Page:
History and culture can be enjoyed in equal measure in Provincetown, Massachusetts. This quirky town – which is situated at the furthest tip of the Cape Cod peninsula – was the original landing site of the Pilgrims and has long been a haunt for artists of all kinds. Today, eclectic art galleries line the streets of Provincetown, and a laissez-faire sensibility predominates among its residents. For visitors, Provincetown offers an alluring mix of New England charm, bohemian flair and outdoor fun, making it a natural getaway choice. Whether you choose to spend your time here gazing to sea in search of wildlife, or roaming the teeming streets of a city where gay pride is an important part of the culture, you’re bound to get swept away in the one-of-a-kind personality of this unforgettable place.
Sightseeing and Attractions: Provincetown’s Best Kept Secrets
Ask anyone who is familiar with Cape Cod, and they could easily tick off some of Provincetown’s most well-known attractions; the Pilgrim Monument and Race Point Beach are two obvious ones. However, there are many out-of-the-way things to enjoy while in Provincetown; a few of them include:
The Old Harbor Lifesaving Station
This well-preserved lifesaving station is home to a unique and intriguing museum; several unusual artifacts are on display here. The theme here is rescues by sea, and whether you’re well versed on the topic or not, you’re sure to learn a little something while visiting.
The Beech Forest
This nature reserve is a popular place for locals to bike and hike. Topnotch trails crisscross the scenic grounds of this delightful area, making it a natural place to go if you want to explore the topography of the region. On nice days, pack a lunch and have a picnic; it’s a wonderful way to spend a day outdoors while on the Cape.
Provincetown Town Hall
While the Provincetown Museum gets a lot of the attention in this small town, the Town Hall boasts several interesting exhibits of its own. A visit here is a great way to get a feel for how this eclectic place runs, and there is usually a lot of great people watching to enjoy here as well. Make a point to stop in and see for yourself; you’ll be glad that you did!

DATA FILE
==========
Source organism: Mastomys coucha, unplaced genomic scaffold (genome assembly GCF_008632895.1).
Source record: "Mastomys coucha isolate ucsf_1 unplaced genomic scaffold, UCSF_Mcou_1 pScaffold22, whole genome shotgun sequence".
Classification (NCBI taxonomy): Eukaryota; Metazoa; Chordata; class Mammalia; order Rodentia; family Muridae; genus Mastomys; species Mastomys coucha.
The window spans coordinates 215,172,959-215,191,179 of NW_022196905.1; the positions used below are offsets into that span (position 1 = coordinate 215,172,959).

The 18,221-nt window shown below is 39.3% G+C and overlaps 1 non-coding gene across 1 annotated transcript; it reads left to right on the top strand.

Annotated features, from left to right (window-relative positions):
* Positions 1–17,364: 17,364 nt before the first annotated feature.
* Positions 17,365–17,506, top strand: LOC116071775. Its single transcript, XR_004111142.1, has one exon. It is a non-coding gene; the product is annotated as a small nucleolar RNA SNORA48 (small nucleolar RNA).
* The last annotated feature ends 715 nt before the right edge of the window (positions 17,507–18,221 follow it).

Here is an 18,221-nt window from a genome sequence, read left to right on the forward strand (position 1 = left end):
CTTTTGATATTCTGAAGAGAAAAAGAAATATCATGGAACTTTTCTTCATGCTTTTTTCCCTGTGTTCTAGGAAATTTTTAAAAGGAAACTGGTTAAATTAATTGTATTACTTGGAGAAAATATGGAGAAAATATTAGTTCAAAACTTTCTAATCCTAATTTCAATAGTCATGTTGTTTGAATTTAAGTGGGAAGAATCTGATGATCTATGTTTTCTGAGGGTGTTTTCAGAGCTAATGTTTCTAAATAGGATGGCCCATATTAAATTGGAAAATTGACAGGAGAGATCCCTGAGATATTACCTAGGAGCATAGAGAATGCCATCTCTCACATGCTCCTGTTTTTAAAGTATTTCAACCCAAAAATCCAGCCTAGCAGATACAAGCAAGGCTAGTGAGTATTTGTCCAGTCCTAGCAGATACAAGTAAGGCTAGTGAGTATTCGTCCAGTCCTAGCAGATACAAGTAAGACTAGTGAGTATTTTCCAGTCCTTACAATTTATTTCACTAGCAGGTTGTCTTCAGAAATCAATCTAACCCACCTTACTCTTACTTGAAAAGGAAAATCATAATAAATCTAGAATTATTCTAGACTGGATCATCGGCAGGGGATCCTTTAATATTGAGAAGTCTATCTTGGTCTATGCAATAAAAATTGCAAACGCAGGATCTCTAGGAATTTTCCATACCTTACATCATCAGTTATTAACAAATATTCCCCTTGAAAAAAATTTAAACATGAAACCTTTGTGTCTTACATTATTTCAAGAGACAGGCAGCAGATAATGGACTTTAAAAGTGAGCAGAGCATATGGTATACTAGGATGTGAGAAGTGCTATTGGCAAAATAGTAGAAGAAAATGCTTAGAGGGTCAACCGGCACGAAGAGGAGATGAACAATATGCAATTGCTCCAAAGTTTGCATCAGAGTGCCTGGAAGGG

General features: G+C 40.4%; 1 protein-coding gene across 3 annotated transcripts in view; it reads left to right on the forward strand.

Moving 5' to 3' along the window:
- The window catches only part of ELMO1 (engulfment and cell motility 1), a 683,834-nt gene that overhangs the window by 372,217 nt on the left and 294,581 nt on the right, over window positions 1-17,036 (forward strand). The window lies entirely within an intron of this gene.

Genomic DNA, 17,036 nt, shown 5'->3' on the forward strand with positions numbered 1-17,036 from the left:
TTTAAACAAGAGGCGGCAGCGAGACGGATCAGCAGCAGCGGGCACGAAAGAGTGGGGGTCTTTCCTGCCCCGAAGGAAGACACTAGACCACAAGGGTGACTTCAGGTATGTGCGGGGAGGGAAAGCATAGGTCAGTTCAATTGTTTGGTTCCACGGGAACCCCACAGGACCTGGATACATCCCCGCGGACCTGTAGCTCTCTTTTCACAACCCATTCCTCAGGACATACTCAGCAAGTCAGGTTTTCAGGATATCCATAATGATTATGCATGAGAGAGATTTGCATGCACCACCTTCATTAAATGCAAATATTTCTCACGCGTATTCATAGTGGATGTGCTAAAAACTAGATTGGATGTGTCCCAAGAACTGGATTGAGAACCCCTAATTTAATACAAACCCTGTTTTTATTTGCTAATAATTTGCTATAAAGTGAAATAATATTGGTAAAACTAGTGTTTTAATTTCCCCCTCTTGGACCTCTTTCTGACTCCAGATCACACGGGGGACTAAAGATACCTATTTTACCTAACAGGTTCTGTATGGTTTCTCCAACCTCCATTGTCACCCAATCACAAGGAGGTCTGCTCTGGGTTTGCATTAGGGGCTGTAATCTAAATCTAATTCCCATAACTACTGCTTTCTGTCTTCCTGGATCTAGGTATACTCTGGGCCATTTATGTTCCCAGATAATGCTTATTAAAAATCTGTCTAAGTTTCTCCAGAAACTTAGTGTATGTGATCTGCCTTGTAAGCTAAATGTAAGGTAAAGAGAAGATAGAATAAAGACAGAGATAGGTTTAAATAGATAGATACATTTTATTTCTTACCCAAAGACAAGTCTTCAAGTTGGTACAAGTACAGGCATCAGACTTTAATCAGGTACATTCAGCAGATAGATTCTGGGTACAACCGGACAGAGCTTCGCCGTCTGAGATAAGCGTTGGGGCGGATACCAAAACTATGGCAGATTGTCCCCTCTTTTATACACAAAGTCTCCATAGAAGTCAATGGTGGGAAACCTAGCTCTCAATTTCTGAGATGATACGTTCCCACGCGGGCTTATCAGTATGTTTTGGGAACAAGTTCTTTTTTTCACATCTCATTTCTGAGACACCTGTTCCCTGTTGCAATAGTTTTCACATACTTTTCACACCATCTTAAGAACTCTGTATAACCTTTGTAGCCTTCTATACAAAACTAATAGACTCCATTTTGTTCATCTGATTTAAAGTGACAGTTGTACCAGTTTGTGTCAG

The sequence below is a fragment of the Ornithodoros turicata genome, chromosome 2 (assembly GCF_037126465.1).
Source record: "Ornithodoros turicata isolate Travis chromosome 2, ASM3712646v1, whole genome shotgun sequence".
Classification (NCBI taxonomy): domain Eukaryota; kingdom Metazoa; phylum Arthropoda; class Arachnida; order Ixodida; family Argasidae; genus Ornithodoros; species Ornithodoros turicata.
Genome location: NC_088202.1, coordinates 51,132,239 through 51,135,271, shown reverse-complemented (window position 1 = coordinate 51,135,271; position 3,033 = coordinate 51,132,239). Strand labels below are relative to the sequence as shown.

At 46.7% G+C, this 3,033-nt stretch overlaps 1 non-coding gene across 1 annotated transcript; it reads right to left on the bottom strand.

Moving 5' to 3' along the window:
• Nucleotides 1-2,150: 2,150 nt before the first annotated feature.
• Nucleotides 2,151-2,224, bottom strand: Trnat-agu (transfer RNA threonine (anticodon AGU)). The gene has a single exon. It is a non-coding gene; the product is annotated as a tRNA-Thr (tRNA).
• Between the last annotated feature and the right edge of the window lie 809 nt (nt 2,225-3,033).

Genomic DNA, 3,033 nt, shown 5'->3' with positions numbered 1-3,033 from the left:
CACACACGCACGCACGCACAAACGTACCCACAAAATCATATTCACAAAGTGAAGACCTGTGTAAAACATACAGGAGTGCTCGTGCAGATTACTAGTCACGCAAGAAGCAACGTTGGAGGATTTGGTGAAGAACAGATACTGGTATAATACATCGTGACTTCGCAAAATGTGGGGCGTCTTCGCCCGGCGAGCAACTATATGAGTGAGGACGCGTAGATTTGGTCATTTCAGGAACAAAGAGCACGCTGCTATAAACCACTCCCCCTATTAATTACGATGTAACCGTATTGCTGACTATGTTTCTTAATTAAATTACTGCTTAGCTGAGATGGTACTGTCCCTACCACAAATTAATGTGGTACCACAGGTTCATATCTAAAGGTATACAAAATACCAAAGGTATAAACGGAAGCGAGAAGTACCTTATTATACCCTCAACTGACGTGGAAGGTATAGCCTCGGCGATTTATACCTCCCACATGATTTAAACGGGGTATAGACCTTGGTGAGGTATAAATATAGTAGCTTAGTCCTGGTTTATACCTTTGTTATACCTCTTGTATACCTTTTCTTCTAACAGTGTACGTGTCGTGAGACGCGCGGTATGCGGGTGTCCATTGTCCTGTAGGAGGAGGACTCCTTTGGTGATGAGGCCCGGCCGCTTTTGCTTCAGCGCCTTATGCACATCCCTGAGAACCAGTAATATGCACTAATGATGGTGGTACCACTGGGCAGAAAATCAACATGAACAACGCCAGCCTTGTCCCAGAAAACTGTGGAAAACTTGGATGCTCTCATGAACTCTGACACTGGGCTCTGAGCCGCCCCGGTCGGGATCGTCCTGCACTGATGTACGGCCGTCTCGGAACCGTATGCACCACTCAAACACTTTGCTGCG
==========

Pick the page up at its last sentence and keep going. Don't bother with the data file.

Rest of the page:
The Mayflower Steps
When most people think of the Pilgrims’ arrival in the New World, Plymouth Rock comes to mind. However, Provincetown is home to the real place where the Pilgrims first landed on their journey here: the Mayflower Steps. Although history books don’t place as much importance on this site, it is still a really unique way to learn a little bit more about this fascinating part of American history.
Best Kept Secrets For Families & Couples
Much of Provincetown’s reputation revolves around its gay-friendly philosophy; indeed, there are plenty of gay clubs and bars in the town. However, such attractions are just the tip of the iceberg, and Provincetown has plenty for couples and kids to enjoy including:
Camping is a wonderful family adventure, and camping on the Cape is unlike anything else. You can take your pick from two different camping areas near Provincetown: Dunes Edge and Coastal Acres. Either way, the whole family will enjoy an unforgettable camping experience amid the dunes and other scenery of this gorgeous part of the East Coast.
Provincetown Repertory Theater
There’s something to be said for small town theater productions, especially when they are surprisingly well done. The Provincetown Repertory Theater enjoys an impeccable reputation and is a wonderful place for a couple to enjoy during a night out on the town. No matter what production is being conducted, it’s bound to be a memorable experience and is a nice change of pace from the usual small town attractions.
Explore The Dunes
The dunes of Provincetown are among its most unique topographical features, and there is plenty of room for everyone to find their own quiet and secluded spot. If you’re traveling as a couple, consider staking out a dune off of Race Point beach and watch the sun set together; nothing could be more romantic.
Eating - Sample the Local Cuisine
As is to be expected, Provincetown boasts a plethora of exceptional seafood joints; be prepared to mow down on lobster, clam chowder and every other popular kind of East Coast seafood while here. One of the best things about dining in Provincetown is that the food is always supremely fresh; it seems as if it has just been plucked out of the sea, and it probably was just that very morning.
When To Go & How to Get There
Since it sits on the very tip of Cape Cod, the vast majority of people make the drive out from the mainland. In that case, flying into Boston’s Logan Airport is the most convenient option for visits to Provincetown. Traveling by car along the Cape can take a long time, though, especially during the congested summer months.
The weather in Provincetown – and, indeed, along the entire Cape – is at its best between May and November. If you have a choice in the matter, try to hit the town between those months. That’s when temperatures are at their warmest and when you can get the most out of the beach. Winters are cold and snowy and don’t lend themselves well to outdoor activities.